Three main groups of specialists are represented in the department:
- Palaeoanthropologists, who study fossil material with a special emphasis on the use of advanced imagery techniques, 3D morphometrics and microstructural studies to assess phylogenetic reconstructions and analysis of growth processes.
- Archaeological Scientists, who undertake biochemical analyses of the fossils. Of particular interest is the analysis of stable and radiogenic isotopes (oxygen, carbon, nitrogen, sulphur, strontium, etc.) in bone and teeth in order to assess dietary adaptations, migration and seasonality. The ages of sites and fossils are established through the use of 14C and luminescence methods.
- Palaeolithic Archaeologists, who study the adaptive strategies of hominins to their environment through the excavation of key sites and through the study of their material remains.
Three main themes are explored in the department:
- Evolutionary processes in hominins. We analyze the evolutionary history of the various hominin species in relation to environmental changes. Special emphasis is placed on the ‘peopling’ process and on the biological mechanisms at work. (more)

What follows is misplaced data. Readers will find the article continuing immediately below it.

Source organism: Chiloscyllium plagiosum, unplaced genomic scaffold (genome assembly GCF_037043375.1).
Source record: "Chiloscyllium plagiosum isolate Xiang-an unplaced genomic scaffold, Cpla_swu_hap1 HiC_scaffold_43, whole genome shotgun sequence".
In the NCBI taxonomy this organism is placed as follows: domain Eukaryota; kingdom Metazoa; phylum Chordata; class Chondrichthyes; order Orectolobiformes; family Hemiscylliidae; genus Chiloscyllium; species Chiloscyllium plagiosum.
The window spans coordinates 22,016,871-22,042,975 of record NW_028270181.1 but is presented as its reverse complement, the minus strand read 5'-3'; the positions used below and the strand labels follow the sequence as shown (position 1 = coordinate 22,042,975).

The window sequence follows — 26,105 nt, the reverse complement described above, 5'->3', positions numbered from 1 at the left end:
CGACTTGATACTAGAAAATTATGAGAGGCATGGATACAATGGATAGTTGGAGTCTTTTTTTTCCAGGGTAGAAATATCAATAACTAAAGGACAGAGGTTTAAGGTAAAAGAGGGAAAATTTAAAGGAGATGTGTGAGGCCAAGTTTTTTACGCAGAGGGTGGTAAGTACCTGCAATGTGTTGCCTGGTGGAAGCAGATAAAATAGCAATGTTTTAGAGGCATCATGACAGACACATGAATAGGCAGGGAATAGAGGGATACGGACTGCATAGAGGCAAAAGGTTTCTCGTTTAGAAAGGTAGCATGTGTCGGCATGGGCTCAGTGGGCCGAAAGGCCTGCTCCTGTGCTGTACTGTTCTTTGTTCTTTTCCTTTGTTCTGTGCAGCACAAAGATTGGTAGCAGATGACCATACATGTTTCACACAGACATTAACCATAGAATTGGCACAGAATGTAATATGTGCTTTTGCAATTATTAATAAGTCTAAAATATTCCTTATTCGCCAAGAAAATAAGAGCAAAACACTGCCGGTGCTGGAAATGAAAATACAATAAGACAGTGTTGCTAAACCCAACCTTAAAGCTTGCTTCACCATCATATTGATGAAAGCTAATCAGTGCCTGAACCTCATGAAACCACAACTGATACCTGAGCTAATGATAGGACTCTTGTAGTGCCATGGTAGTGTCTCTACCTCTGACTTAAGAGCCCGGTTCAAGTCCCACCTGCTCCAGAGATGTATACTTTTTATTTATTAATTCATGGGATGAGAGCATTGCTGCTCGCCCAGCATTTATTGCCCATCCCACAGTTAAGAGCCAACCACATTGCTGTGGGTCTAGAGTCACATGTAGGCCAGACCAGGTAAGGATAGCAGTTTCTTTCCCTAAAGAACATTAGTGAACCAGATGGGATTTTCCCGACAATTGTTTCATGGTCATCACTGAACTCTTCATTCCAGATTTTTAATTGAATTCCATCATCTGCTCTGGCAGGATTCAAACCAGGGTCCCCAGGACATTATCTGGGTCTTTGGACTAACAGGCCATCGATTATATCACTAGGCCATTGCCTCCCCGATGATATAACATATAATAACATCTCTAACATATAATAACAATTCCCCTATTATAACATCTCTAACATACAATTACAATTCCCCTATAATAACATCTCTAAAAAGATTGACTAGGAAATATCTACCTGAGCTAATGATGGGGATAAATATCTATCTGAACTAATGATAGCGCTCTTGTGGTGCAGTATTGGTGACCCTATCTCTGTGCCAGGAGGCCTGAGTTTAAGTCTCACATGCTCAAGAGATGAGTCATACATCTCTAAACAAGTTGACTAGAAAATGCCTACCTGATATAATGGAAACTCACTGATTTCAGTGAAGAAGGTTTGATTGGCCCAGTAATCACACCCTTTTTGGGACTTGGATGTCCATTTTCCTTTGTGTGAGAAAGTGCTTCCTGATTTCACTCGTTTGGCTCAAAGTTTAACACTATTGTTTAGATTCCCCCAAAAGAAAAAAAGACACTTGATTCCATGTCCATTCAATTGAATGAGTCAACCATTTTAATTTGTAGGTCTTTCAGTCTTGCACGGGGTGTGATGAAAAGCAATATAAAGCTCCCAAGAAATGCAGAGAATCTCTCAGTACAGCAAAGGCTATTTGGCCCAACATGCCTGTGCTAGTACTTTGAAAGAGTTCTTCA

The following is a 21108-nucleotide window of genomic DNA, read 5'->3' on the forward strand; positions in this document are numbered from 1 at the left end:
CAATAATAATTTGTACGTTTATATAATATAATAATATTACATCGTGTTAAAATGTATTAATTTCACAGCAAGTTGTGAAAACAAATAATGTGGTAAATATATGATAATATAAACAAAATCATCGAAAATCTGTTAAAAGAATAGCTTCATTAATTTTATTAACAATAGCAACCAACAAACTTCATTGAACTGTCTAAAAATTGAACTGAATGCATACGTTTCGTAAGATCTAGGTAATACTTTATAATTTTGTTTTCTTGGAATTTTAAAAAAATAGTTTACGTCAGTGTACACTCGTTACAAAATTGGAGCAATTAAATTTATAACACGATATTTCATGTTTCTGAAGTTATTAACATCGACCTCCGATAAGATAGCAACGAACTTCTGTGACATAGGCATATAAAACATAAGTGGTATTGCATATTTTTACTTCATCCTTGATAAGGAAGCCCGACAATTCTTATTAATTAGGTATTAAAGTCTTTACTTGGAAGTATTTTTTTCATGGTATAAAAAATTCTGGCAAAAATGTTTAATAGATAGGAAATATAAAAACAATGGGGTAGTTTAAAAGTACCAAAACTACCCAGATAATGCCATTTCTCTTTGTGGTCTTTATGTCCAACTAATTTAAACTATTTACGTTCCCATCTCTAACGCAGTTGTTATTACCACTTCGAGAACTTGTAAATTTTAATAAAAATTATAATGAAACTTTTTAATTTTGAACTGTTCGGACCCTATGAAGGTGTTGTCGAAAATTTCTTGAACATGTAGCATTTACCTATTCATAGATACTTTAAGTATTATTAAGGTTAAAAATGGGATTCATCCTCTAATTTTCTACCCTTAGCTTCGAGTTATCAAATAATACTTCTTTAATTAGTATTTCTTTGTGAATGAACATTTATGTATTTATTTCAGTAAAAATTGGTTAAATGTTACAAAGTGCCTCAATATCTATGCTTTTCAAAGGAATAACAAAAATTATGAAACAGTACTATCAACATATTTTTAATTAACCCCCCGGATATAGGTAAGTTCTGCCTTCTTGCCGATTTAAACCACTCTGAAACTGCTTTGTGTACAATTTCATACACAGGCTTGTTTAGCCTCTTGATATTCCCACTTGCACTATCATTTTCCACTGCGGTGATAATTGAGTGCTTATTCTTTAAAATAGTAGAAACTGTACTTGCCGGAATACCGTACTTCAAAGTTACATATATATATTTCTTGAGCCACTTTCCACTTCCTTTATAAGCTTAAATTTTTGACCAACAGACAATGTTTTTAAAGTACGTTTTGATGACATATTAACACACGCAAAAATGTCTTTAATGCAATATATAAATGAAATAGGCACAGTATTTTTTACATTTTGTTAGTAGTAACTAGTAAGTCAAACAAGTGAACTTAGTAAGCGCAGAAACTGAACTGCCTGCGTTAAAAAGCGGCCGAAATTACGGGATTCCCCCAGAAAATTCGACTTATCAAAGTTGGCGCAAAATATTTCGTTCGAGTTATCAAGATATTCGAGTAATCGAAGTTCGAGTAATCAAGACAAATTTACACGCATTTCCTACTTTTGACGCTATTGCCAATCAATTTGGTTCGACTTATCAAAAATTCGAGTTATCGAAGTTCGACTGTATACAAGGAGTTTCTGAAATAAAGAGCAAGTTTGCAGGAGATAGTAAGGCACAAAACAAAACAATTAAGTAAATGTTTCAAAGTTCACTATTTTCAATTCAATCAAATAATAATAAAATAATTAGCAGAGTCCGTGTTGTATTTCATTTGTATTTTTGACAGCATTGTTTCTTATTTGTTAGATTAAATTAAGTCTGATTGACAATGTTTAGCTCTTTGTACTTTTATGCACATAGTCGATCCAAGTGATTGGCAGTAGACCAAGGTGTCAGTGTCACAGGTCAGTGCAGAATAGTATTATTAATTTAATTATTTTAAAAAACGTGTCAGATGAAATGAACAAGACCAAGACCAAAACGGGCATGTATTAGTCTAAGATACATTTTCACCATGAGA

- Hominin life histories. Changes in patterns of growth and development represent a major aspect of hominin evolution. Dental structures and brain size/structure represent two anatomical areas of special interest.
- Hominin adaptations. Technology, subsistence and landscape use changed through time. These aspects are analyzed by archeologists as well as by specialists in biochemistry. (more)
We place special emphasis on two specific research questions:
(1) What were the conditions of the emergence and expansion of modern humans similar to us after 150,000 years ago in Africa?
(2) How did archaic hominins (especially Neandertals) and modern humans interact when the latter replaced the former in western Eurasia about 40,000 years ago?
The department conducts fieldwork in North Africa at Jebel Irhoud and Rhafas in Morocco, where there is growing evidence for biological and cultural modernity in the late Middle and Upper Pleistocene, and in Europe, where the replacement process of Neandertals by modern humans is studied at several sites. Collaborations are ongoing with the Department of Primatology for the study of populations of wild chimpanzees and with the Department of Genetics, we share a number of resources and complement each other in the study of the Neandertals.